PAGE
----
In the Upper Room and to memorialize His upcoming death, the Lord Jesus took the common but symbolic elements of the bread and wine and instituted the ordinance that has come to be known as the Lord’s Table, the Eucharist, Communion, or simply, “the breaking of bread.” Luke records, “And when He had taken some bread and given thanks, He broke it, and gave it to them, saying, ‘This is My body which is given for you; do this in remembrance of Me.’ And in the same way He took the cup after they had eaten, saying, ‘This cup which is poured out for you is the new covenant in My blood’” (Luke 22:19-20). Of the rite established by the Lord to be observed by the church, Ralph P. Martin stated that susequently it became “a fruitful source of heresy and confused doctrine.”  Not only was this to be the case for developing Christendom, but it is also so among churches today.
To boost attendance, congregations within the Church of England have employed the music of the rock group U2. In one congregation, a bishop presided over what is blasphemously–for it’s about them, not Him–called a “‘U2-charist’, a Holy Communion service that employs the Irish supergroup’s best-selling songs in place of hymns.”  The communion service is described:
In what is more rock concert than Book of Common Prayer, a live band will belt out U2 classics such as Mysterious Ways and Beautiful Day as worshippers sing along with the lyrics, which will appear on screens. The [nightclub] atmosphere will be further enhanced by a sophisticated lighting system that will pulse with the beat . . .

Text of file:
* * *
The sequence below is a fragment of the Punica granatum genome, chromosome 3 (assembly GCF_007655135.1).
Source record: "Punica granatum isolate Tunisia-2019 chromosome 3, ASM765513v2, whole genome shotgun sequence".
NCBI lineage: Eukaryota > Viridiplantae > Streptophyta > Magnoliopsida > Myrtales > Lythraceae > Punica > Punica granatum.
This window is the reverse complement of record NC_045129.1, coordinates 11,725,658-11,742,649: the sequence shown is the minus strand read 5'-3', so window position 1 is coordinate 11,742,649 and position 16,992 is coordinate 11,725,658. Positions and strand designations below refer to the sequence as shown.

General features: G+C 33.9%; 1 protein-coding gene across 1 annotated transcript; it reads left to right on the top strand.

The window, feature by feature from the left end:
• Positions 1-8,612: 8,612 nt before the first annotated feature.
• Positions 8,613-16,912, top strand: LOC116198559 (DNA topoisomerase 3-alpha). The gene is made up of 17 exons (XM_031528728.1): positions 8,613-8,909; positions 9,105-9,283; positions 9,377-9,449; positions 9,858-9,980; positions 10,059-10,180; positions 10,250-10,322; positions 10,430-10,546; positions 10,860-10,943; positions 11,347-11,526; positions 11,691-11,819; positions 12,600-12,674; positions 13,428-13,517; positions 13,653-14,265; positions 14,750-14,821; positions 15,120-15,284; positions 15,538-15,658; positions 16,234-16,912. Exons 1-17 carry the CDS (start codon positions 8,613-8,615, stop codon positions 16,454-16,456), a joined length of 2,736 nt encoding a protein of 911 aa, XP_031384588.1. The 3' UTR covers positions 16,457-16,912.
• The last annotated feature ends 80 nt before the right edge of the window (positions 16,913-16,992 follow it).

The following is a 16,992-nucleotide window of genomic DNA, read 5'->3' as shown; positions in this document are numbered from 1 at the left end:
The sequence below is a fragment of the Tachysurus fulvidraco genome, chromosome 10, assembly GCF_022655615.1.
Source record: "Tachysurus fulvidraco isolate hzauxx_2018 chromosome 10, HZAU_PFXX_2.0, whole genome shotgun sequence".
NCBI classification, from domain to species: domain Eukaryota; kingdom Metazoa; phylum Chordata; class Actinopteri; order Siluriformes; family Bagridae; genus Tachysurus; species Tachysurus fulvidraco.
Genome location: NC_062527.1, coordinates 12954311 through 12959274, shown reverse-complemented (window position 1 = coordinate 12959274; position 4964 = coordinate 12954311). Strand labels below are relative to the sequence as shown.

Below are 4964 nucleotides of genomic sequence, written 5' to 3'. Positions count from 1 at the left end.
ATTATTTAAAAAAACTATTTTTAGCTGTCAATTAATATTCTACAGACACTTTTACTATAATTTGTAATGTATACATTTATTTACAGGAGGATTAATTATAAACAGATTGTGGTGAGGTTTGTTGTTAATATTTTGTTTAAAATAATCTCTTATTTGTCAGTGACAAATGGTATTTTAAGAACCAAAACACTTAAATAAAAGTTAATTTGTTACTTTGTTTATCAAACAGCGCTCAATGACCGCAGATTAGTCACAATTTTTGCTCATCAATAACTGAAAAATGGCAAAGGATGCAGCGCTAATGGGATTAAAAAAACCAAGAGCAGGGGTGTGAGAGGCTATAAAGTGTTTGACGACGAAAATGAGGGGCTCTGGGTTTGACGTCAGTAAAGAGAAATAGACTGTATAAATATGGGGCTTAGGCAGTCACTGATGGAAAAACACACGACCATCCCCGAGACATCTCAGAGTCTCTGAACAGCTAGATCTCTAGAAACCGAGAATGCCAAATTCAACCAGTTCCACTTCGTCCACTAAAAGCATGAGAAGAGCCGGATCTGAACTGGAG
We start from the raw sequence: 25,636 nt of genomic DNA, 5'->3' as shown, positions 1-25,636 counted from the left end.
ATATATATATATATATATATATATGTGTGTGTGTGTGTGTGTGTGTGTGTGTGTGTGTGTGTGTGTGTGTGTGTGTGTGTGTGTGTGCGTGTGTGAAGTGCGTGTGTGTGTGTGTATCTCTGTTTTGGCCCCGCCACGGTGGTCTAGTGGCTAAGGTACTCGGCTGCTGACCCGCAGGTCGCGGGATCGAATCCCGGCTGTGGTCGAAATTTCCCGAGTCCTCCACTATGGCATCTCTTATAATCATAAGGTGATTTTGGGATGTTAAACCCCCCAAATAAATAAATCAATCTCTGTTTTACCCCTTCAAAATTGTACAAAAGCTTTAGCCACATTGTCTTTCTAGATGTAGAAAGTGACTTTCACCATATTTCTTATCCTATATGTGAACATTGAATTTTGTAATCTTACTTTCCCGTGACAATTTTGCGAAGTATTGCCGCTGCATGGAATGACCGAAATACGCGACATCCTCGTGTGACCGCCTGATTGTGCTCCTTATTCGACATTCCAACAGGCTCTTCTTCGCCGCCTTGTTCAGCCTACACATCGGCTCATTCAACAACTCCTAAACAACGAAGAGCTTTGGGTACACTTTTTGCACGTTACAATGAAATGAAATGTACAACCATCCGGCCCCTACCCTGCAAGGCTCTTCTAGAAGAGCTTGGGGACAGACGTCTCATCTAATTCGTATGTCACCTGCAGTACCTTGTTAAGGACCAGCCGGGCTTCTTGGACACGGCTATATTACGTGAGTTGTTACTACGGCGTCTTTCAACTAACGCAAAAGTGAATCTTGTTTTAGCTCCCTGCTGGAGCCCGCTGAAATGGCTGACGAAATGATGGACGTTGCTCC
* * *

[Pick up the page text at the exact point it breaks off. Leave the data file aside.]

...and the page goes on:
USA Today reported that “U2-charist” worship has also come to Episcopal congregations in the United States, and likely will find its way into other denominations and congregations as well.  One worshipper, a Roman Catholic who attended a “U2-charist” at a nearby Episcopal church in Briarcliff Manor, N.Y., Bridgett Roberts, age 15, remarked of her experience:
It makes you, like, warm inside. Usually at church you love Jesus and everything. But this way you can express how you feel. 
Now in a recent message, “Communion,” Bishop T.D. Jakes eroticizes the ordinance.  On a DVD presentation, he begins his remarks about the Lord’s Table as follows:
One of the most personal, intimate things you can do is to have communion. It shows who you are to Him. It expresses that you are one with the Groom, that the Bride is connected to the Groom through the blood; they have fused together and become one; that they have the same DNA; that they’ve been devined by God; that the covenant has been ratified in the blood much like intercourse signified the ratification of blood in a wedding ceremony. 
Then he continues: